Recently, Microsoft issued an alert about this tool

Microsoft's alert warned users about a remote access tool called RevengeRAT, also known as AsyncRAT. It is being used to target travel and aerospace companies with spear-phishing emails. The emails use social engineering tricks to prompt employees at these types of firms to open a poisoned Adobe PDF attachment which downloads a malicious Visual Basic file on the recipient's machine.

In addition to the Microsoft alert, the security firm Morphisec recently flagged RevengeRAT as being at the center of a highly advanced Crypter-as-a-Service scheme that delivers multiple RAT families. Morphisec has dubbed the Cryptor Service "Snip3."


Morphisec had this to say

"If configured by [the attacker], the PowerShell implements functions that attempt to detect if the script is executed within Microsoft Sandbox, VMWare, VirtualBox, or Sandboxie environments. If the script identifies one of those virtual machine environments, the script terminates without loading the RAT payload.

The RATs connect to a C2 server hosted on a dynamic hosting site to register with the attackers, and then uses a UTF-8-encoded PowerShell and fileless techniques to download three additional stages from pastebin[.]com or similar sites.

The Trojans continuously re-run components until they are able to inject into processes like RegAsm, InstallUtil, or RevSvcs. They steal credentials, screenshots and webcam data, browser and clipboard data, system and network into, and exfiltrates data often via SMTP Port 587."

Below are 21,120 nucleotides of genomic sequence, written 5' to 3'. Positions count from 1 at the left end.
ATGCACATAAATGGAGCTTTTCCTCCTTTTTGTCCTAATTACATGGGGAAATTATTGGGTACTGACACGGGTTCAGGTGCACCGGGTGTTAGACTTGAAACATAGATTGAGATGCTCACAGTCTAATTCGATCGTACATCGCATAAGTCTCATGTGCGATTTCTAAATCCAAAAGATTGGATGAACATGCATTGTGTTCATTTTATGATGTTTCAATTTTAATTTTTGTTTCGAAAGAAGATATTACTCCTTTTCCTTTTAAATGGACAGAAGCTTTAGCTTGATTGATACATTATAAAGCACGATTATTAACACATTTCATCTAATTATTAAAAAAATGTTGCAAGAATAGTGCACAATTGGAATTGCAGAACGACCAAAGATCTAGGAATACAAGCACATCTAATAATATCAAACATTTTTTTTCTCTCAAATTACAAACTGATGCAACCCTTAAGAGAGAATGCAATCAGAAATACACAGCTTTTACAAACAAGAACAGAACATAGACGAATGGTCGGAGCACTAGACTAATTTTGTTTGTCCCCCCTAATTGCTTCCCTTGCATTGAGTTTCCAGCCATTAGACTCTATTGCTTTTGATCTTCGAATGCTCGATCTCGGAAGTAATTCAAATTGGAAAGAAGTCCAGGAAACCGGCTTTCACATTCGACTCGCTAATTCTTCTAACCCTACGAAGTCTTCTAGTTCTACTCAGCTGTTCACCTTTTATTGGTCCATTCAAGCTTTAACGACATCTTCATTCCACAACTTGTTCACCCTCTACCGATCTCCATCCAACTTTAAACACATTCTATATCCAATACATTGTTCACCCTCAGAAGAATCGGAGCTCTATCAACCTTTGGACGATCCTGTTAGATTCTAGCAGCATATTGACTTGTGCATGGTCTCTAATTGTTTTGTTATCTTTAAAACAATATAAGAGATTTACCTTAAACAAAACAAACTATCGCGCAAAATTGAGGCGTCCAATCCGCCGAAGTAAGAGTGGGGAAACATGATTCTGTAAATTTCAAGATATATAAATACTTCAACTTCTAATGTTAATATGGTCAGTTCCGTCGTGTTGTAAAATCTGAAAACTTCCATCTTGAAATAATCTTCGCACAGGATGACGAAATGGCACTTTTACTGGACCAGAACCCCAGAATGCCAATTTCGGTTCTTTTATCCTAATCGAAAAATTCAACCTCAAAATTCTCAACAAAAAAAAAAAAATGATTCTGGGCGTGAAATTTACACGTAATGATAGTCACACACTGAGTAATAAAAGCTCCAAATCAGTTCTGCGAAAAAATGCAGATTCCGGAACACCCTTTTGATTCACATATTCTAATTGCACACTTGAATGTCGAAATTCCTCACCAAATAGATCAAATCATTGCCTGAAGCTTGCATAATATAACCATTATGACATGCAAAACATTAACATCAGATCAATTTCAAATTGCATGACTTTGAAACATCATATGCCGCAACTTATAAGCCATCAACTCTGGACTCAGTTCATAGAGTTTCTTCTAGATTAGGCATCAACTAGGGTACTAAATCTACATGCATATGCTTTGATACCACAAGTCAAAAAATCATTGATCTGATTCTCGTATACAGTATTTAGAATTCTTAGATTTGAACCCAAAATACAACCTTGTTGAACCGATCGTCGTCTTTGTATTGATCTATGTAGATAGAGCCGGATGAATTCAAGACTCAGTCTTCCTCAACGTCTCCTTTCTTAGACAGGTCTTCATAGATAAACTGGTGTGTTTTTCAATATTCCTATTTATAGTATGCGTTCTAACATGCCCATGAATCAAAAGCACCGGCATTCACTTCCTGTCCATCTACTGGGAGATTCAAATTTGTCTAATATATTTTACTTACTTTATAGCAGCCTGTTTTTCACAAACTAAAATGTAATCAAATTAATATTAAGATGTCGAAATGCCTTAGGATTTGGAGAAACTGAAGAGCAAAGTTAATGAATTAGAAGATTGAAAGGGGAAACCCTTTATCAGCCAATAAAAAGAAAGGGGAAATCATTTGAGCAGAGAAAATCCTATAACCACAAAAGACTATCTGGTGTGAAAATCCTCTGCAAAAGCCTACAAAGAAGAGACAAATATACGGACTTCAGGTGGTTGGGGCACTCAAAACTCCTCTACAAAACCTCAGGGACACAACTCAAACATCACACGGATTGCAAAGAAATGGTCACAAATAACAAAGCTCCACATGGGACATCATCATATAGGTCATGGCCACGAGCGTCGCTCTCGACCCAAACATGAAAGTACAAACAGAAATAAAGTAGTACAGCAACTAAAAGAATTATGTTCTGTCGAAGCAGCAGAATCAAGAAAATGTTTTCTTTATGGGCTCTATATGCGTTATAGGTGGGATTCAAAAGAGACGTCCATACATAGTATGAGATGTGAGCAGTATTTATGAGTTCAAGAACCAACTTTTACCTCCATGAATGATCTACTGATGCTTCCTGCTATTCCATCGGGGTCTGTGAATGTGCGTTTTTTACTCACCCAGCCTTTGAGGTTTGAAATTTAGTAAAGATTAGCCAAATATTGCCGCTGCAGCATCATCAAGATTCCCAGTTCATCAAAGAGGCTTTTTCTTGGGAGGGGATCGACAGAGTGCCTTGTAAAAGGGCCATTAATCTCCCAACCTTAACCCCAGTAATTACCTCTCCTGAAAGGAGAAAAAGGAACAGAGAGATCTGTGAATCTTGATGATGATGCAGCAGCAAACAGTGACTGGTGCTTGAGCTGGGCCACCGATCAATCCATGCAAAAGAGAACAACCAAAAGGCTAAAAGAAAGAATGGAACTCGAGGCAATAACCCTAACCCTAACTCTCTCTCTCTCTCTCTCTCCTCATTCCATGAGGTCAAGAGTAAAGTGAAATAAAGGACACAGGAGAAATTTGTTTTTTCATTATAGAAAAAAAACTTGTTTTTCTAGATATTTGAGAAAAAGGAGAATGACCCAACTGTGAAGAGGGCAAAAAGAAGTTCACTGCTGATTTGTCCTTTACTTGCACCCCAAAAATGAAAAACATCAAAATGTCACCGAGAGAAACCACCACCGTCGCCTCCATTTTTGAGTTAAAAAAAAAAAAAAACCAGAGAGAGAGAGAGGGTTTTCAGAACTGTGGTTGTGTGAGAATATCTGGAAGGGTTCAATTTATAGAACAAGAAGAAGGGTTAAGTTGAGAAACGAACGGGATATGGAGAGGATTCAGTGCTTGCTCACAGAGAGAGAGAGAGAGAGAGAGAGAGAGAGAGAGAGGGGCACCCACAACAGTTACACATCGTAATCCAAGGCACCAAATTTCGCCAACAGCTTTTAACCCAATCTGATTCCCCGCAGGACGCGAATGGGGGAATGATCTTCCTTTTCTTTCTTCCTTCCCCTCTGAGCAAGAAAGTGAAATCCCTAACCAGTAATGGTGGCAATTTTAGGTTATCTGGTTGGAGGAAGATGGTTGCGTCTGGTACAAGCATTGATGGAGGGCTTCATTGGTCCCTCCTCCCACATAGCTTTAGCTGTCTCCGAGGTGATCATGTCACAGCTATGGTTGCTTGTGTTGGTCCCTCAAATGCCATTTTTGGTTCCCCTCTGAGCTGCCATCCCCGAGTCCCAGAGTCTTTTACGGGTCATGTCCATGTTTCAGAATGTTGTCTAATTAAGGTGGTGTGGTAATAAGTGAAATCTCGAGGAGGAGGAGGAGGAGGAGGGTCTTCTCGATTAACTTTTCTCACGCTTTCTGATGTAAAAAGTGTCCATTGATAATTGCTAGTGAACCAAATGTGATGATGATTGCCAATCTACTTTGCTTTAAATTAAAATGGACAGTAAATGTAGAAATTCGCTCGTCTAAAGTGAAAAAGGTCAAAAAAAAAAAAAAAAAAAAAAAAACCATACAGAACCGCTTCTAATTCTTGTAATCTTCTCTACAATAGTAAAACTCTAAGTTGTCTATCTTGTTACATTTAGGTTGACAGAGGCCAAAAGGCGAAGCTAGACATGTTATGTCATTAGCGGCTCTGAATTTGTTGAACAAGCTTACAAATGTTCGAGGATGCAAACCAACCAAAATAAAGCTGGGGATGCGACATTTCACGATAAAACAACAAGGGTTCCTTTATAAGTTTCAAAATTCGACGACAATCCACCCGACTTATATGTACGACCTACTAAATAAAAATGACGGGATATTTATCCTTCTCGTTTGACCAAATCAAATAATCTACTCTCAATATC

Microsoft notes that this basic strategy closely mirrors the one used by WannaCry and QuasarRAT in 2017 and 2018, a clue which may ultimately lead us to identify the attackers.


Market segments at peril

Organizations in the aerospace and travel sectors have been targeted in the past months in a campaign aimed at infecting victims with remote access Trojans (RAT) and other types of malware, Microsoft warns.

The attacks start with spear-phishing messages that employ lures relevant to the targeted organizations, such as aviation, travel, and cargo, and deliver an image that pretends to be a PDF file and which contains an embedded link.

On the compromised systems, the Trojans attempt to inject components into processes like RegAsm, InstallUtil, or RevSvcs, and Microsoft explains that they continuously re-run the components until the process injection is successful.

“They steal credentials, screenshots and webcam data, browser and clipboard data, system and network into, and exfiltrate data often via SMTP Port 587,” the tech giant also notes.


My perspective

For their part, Microsoft has published a number of advanced hunting queries that security professionals can use if they detect these threats anywhere on their networks. This is a significant threat. Stay on your guard.


As Hill Street Blues' Sgt. Esterhaus advised: "Hey, let's be careful out there!"



By Denis Wilson

Cybersecurity Expert, Small Business Technology Consultant, Managed Services Provider, Managed IT Support

Thanks for reading this short post. For more tips on thriving with small business technology, check out the other blog posts at DWPIA Blogs. You can also find me on LinkedIn, Facebook, and Twitter

I am also a published author and speaker on cloud computing, work@home, and cybersecurity. I work extensively with business and professional associations to provide small business technology education programs.


Contact me if you would like me to speak to your association

Used with permission from Article Aggregator